Home Scuba News Campaign to make it illegal to boil lobster and crabs alive

Campaign to make it illegal to boil lobster and crabs alive

Lobster and crabs are a favourite food source for many divers, but now celebrities including wildlife presenters Chris Packham and Michaela Strachan, and comedian Bill Bailey, are among more than 23,000 campaigners calling for stronger protection to stop lobster and crabs being cooked alive.


They are urging Environment Secretary Michael Gove to categorise the crustaceans as sentient organisms in a new Animal Welfare Bill. Other high-level signatories include senior representatives from the RSPCA, British Veterinary Association and various universities.

There has been extensive scientific research on sentience in decapods – the crustacean group that includes lobster and crabs – since Parliament passed the Animal Welfare Act in 2006, and the petition to Mr Gove says: ‘In light of the extreme practices they are subjected to, we call on the government to include decapod crustaceans under the definition of ‘animal’ in the Animal Welfare Bill (Sentencing and Recognition of Sentience) and in the Animal Welfare Act 2006’.

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Currently there is no legal requirement for food processors, supermarkets or restaurants to consider the welfare of lobster or crabs during storage, handling or killing. It is necessary to either cook or freeze decapods quickly after they are killed, because the meat spoils rapidly.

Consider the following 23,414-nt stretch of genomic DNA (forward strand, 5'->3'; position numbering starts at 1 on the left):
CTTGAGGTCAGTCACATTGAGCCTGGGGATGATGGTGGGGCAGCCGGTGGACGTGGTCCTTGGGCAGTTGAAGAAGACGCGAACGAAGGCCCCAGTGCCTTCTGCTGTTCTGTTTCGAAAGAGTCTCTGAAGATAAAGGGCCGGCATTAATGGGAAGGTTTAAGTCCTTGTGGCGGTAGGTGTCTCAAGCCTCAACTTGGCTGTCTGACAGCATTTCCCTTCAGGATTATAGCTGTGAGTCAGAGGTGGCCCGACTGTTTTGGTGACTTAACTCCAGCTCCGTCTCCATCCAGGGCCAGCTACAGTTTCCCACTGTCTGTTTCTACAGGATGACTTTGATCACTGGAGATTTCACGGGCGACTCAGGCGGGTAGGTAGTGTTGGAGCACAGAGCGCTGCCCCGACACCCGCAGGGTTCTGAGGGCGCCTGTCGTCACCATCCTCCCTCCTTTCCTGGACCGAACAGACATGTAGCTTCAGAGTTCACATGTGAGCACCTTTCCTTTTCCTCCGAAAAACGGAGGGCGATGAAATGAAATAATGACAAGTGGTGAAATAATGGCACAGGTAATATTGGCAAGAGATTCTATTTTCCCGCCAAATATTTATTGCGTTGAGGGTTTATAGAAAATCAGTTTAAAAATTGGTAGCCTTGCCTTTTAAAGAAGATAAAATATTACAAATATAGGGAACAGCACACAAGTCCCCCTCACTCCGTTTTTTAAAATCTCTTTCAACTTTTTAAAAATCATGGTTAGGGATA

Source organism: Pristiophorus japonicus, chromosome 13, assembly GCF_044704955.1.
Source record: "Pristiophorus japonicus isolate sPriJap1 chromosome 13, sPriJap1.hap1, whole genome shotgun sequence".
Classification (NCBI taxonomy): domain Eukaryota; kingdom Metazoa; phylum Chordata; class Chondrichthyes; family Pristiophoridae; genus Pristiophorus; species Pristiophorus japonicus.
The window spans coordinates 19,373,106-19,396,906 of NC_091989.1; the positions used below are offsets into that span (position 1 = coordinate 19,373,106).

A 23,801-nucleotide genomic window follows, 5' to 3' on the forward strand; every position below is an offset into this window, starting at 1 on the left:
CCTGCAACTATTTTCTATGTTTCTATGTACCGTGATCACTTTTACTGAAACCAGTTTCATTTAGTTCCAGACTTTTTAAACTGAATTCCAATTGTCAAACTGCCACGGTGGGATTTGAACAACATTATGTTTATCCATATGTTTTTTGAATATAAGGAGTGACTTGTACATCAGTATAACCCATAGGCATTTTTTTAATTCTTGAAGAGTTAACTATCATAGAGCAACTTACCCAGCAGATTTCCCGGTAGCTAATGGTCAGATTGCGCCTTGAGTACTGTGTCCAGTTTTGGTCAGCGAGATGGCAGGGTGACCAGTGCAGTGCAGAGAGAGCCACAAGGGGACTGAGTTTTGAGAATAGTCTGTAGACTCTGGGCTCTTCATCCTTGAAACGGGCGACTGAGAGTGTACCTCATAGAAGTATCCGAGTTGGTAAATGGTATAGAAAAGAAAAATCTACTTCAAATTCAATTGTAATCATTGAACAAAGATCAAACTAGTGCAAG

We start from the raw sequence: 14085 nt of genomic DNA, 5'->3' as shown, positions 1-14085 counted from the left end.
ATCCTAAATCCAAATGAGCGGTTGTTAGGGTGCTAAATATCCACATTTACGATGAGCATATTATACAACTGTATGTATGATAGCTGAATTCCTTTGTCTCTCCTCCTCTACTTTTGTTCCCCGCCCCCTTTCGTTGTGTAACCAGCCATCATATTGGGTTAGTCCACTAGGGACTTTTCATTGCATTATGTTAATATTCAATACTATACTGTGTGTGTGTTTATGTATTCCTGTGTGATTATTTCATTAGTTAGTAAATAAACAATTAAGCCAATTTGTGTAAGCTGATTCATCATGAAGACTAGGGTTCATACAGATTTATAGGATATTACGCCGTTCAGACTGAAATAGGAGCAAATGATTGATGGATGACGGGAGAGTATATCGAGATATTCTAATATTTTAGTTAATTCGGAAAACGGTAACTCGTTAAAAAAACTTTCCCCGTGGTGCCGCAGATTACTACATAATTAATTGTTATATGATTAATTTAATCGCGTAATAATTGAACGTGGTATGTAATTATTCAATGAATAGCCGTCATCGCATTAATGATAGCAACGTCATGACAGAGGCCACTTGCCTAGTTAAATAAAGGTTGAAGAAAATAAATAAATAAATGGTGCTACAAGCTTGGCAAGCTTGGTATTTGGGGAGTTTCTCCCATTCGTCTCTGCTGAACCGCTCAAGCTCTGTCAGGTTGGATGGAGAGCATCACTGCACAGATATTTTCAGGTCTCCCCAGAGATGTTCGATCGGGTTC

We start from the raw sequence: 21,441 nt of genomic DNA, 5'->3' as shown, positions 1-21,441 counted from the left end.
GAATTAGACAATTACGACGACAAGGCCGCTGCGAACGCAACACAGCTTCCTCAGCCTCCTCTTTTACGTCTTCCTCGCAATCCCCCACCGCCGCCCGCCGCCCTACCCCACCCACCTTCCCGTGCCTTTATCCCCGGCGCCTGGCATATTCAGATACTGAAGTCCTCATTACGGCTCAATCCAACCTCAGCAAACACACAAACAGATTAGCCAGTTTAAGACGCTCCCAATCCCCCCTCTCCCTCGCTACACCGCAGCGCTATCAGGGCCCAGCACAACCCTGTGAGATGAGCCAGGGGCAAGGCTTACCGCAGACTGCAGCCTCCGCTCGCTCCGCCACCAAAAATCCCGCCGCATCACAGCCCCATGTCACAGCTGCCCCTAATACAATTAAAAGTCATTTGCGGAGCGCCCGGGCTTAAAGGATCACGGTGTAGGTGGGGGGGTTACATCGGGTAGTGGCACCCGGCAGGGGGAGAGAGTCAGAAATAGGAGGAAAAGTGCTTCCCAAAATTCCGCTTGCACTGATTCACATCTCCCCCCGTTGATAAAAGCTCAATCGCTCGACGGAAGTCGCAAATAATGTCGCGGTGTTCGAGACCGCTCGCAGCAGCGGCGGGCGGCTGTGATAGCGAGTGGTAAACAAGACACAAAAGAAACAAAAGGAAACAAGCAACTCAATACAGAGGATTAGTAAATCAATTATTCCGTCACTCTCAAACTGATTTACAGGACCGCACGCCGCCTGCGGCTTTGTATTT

However, campaigners say there are now more humane killing methods – as well as ways of stunning the animals into unconsciousness – that have little impact on food preparation.

In January, Switzerland banned the practice and ordered that lobster be stunned before being cooked to avoid unnecessary suffering.


So how should you do it? Below are some humane ways to despatch a crustacean:

Stun the crustacean by chilling it in cold air or an ice slurry, or popping it into the freezer for at least 30 minutes.

Stun it electronically – however, such devices are generally prohibitively expensive, so are probably not a viable option for most people.

Use aquatic fish anaesthetic AQUI-S, which studies suggest kills without causing pain or distress.

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Mark Evans
Mark Evans
Scuba Diver's Editor-in-Chief Mark Evans has been in the diving industry for nearly 25 years, and has been diving since he was just 12 years old. 30-odd years later and he is still addicted to the underwater world.

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